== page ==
In August 2021 at Trinity School for Children in Tampa, FL, English Core teacher Jenny Hess spent three days helping her middle school classroom discover their abilities in writing and illustration, mine for the essence of their personalities, and in the process, introduce themselves to her. By the end, her students were not only aware of the literary influence of Papa Hemingway, but also the power of their individual voices.
Hess discovered the Six-Word Memoir website on a search for platforms that could give her students the opportunity and motivation of having an audience for their writing. Inspired by Six-Word Memoirs’ literary history and Hemingway’s influence on the concept, Hess introduced the activity in her class, which took place over the course of three days. The activity was also motivated by an effort to get to know her students better.
The first day was spent brainstorming the prompt, “Six words to sum up you.” Since adolescence is typically the time most teens and tweens begin their journey towards self-actualization, summing up their identity in six words, Hess suspected, would be a productive feat. Interested in “hearing more about their heart rather than what they do,” Hess encouraged her students to go beyond the roles they donned outside the classroom — playing an athletic sport, for instance — and digging deep into the core of their personalities. “A lot of my students wanted to just hide behind a sports title, and it was so many students [who did this] to begin with, that I started asking them more questions to narrow down what was unique about them.”
On the second day, the class moved on from brainstorming ideas to packing their personalities into a six-word sentence which would be accompanied by an illustration. That day focused on word choice and vocabulary, and Hess helped her students find the right words to paint their unique personalities through their illustrations and their words.
The last day of the activity was spent on showcasing, with Hess offering her students the opportunity allowed to opt out or share anonymously if they didn’t feel comfortable with their memoirs making public given the vulnerability that self-expression can reveal. By and large, she reports, this was not the case. “A lot of them were proud of what they did and wanted to showcase their work; they wanted to share it with their peers,” Hess says.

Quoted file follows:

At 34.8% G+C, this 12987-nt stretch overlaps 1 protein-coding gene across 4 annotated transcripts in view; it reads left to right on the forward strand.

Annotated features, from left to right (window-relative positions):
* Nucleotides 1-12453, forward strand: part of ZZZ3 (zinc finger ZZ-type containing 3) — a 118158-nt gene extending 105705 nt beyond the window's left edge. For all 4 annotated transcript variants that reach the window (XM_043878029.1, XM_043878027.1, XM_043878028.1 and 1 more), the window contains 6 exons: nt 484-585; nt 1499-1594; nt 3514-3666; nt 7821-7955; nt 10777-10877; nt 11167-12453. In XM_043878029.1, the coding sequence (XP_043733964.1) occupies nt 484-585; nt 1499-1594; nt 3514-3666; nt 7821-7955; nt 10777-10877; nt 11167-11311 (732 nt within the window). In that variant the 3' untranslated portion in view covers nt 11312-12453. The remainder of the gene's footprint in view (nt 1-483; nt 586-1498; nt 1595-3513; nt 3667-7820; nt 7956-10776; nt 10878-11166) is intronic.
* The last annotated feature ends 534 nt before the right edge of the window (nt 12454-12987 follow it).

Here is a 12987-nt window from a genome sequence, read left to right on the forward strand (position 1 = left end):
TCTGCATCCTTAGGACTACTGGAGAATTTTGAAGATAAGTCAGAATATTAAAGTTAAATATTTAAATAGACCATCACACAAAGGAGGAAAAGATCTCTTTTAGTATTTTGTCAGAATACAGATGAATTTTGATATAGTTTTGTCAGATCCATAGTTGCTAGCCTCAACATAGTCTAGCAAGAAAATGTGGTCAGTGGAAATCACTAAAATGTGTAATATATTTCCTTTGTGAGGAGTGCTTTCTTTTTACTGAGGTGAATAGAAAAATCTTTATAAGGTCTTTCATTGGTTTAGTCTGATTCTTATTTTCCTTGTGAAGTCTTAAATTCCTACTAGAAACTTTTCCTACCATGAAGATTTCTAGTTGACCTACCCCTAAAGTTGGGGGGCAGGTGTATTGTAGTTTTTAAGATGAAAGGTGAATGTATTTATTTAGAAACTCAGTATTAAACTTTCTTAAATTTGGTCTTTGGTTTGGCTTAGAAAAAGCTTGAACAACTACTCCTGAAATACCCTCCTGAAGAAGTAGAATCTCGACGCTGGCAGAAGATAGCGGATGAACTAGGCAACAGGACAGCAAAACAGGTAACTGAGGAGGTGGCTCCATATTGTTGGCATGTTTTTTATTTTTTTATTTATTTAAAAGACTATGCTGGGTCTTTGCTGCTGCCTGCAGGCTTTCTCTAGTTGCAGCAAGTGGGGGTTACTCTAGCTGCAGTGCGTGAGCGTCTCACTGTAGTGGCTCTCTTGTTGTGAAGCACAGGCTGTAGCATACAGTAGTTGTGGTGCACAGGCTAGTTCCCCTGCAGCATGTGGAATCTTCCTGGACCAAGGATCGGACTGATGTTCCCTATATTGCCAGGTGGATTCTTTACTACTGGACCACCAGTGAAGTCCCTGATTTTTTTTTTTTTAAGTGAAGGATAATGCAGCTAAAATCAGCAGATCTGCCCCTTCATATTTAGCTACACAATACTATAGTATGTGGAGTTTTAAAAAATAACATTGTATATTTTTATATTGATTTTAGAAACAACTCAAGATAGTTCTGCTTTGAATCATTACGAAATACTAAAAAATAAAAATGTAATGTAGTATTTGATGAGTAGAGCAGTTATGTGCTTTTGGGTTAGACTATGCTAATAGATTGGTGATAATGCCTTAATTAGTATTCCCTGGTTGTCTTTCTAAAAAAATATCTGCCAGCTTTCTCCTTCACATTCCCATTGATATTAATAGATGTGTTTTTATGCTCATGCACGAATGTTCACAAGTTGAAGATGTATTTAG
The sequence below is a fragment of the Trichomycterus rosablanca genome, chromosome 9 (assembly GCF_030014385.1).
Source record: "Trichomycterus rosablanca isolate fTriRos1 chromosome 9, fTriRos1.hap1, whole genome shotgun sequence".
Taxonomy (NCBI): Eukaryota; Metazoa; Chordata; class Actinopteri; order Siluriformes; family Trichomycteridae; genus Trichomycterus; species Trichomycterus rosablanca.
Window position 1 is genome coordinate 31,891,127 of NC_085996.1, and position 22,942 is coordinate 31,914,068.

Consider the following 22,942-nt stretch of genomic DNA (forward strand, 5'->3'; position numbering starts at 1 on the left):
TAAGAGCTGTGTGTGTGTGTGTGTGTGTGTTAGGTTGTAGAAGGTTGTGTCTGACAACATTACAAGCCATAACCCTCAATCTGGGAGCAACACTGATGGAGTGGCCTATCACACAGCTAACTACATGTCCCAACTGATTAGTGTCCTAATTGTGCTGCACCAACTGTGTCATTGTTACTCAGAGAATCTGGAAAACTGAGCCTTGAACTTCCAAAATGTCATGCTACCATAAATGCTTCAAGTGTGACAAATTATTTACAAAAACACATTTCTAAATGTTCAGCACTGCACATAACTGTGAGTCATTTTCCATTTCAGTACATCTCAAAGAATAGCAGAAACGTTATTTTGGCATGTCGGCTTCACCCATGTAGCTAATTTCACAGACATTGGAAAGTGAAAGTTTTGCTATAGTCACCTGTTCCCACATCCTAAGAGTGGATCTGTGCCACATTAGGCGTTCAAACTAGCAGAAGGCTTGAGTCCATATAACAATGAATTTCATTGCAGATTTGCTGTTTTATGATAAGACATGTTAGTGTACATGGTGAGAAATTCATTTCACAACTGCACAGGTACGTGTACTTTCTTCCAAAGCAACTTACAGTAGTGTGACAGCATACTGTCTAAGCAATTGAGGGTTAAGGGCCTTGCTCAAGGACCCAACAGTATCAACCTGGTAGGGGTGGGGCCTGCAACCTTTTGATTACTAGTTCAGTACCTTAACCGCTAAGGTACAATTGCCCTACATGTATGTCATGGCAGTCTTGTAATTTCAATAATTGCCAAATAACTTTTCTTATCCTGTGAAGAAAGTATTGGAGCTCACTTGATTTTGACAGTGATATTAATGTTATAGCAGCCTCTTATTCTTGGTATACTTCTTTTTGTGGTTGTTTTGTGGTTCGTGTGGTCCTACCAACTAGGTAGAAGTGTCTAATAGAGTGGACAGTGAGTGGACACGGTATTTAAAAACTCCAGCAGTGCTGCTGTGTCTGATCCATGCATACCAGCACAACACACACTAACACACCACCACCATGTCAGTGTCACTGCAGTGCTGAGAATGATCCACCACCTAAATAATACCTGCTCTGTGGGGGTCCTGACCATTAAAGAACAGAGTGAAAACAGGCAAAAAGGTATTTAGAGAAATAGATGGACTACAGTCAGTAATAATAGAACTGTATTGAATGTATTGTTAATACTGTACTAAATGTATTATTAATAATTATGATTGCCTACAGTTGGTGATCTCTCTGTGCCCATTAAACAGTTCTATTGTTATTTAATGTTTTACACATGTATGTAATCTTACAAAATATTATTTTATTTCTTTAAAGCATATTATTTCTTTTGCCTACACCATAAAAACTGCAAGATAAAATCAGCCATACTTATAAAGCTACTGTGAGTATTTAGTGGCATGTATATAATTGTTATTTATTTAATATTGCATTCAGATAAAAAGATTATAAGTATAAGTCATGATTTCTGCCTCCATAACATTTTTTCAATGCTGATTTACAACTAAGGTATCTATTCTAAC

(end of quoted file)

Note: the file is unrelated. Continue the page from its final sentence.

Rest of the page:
“On the water we are zen.” —Carsyn Eckley
“Music, the language of the soul.” —Heidi Smith
“Apricot concrete makes me calm.” —Cameron Dunn
“A veterinarian to forever help animals.” —Lauren Aultman
“Family is always in the background.” —Wilson Noria
“What you believe, you can achieve!” —Samuel Jorden
In the end, the three-day activity was a success. Hess noted how six words opened up “a sort of unity that the students had with one another — that they saw each other for who they were, and for their unique abilities.” One student in particular used her voice to represent the Black community as a whole through her memoir, and to send a powerful message about the difference in cultures. “I just thought that it was really powerful of her to think of that and to drive home the message that people are different, and we need to accept and understand one another’s differences.”
Hess is enthusiastic to keep the six-word experiment going, with plans to incorporate the form in future assignments. “If you don’t love writing to begin with, six words is a great starter. It’s a way for students to say, ‘I can actually do six words, that’s doable,’ ” she adds, acknowledging the various obstacles that come in the way when it’s time to put pen to paper. Together, the students, their work, and the activity highlighted the important underlying message, that, as she believe, “each student can be an author, even if it’s just six words.”
Teachers! Since we first launched The Six-Word Memoir Project, educators across the spectrum have found the six word format to be a terrific classroom assignment and catalyst for self-expression. At our Six in Schools section, we celebrate students’ work from classrooms around the world. Download one or all of our free teacher’s guides—including our most recent pandemic edition here. Email us at firstname.lastname@example.org and share your classroom’s six-word journey and your students could be featured in a future Classroom of the Month.
Want to make your own classroom book? We are delighted to offer a new way for any classroom to make their own Six-Word Memoir book. We provide a free classroom kit that leads teachers through a Six-Word Memoir lesson plan and bookmaking process (it’s a simple one). Parents can buy the book the way they buy class photos, teachers get a free book, and schools receive ten percent of each book sale. Sign up to receive your free classroom kit on our Six in Schools site.